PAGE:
Anyone who paid an employment tribunal fee can now apply for a refund with millions of pounds set to be repaid to claimants and in some cases, to employers too.
The move follows a four week pilot scheme during which 1,000 claimants were contacted directly by the government and encouraged to apply.
It has now been fully opened up to anyone charged tribunal fees between July 2013, when they were introduced, and July 2017, when they were ruled unlawful.
As many as 10,000 claims could be eligible, at a total cost of more than £30 million to the government. This includes claims from employers ordered to pay the tribunal fees of someone who brought a claim against them, as long as they can prove they paid it.
Tribunal fees were introduced by the coalition government, starting at around £160 for issuing a claim for lost wages or breach of contract and increasing if the case was heard by a tribunal.
More serious claims, including unfair dismissal, came with a fee of £250 plus a hearing fee of £950 meaning some people had to pay £1,200 to see a claim through to its conclusion with appeals against decisions costing a further combined sum of £1,600.
Not surprisingly, a government report found that there had been a 70 per cent drop in the number of cases brought since 2013 with the fees acting as a deterrent to some claimants, a factor some commentators say favoured employers.
Earlier this year, the Supreme Court ruled that tribunal fees were obstructing access to justice, were indirectly discriminatory to women and were incompatible with aspects of EU law. Tribunals immediately stopped accepting fees and the government committed to refunding fees that had been paid.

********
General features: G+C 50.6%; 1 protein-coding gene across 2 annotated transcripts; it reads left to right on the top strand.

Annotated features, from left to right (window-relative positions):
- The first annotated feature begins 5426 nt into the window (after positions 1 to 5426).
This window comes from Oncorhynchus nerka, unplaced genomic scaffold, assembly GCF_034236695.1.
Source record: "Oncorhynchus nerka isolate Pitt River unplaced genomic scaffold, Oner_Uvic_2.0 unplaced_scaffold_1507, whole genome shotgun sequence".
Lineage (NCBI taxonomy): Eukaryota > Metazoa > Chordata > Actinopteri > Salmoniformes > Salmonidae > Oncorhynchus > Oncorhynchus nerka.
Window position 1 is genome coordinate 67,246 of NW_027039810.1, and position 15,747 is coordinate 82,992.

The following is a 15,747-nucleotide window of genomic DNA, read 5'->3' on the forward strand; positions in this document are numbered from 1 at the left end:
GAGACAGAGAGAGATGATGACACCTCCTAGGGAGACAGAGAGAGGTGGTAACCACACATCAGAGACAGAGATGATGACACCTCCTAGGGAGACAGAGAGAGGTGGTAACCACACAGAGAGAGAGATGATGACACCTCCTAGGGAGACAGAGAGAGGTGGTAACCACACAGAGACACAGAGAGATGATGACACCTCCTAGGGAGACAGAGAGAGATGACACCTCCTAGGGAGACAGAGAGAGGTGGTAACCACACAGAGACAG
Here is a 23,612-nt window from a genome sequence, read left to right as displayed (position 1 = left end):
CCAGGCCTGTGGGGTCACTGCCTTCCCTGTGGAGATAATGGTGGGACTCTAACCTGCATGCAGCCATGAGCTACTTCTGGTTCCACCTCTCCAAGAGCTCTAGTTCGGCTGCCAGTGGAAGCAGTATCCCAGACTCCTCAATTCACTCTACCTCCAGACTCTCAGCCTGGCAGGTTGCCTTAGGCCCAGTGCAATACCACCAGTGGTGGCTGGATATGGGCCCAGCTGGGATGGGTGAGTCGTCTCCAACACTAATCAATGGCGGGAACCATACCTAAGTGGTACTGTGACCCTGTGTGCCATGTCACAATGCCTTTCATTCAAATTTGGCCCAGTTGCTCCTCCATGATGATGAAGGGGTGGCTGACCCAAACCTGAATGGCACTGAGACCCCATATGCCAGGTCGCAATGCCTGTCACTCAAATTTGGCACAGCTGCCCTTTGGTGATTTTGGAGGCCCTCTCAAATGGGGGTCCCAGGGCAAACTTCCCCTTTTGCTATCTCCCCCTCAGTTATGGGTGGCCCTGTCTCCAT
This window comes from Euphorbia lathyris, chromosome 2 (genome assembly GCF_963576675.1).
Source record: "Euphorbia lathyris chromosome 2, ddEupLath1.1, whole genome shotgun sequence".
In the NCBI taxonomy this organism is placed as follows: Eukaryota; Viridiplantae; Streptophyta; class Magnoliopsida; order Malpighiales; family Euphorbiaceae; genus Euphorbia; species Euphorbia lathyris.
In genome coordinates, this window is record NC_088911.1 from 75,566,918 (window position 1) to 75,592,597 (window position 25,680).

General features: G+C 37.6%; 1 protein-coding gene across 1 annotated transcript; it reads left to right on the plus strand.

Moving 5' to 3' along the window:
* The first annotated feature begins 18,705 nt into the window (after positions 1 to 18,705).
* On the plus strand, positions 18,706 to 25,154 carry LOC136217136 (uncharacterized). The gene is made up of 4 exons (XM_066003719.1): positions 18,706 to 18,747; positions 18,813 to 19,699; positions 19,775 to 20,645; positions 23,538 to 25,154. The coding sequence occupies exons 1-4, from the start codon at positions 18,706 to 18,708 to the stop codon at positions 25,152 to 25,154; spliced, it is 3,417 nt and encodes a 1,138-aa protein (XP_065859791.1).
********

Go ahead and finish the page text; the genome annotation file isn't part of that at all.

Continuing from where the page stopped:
Refunds: How do you apply?
You can apply online or by post or email using one of the forms listed below. Those who are successful will have the fees refunded to their bank account with 0.05 per cent interest added.
So that’s the end of tribunal fees, then?
Well, not necessarily. The Supreme Court judgement said that fees could in principle be justified as a means of ‘securing access to justice’.
And at a recent justice select committee meeting, Lord Chancellor and Secretary of State for Justice, David Lidington, said that the government did still intend to charge a fee but it needed to be careful tribunals were still accessible and affordable.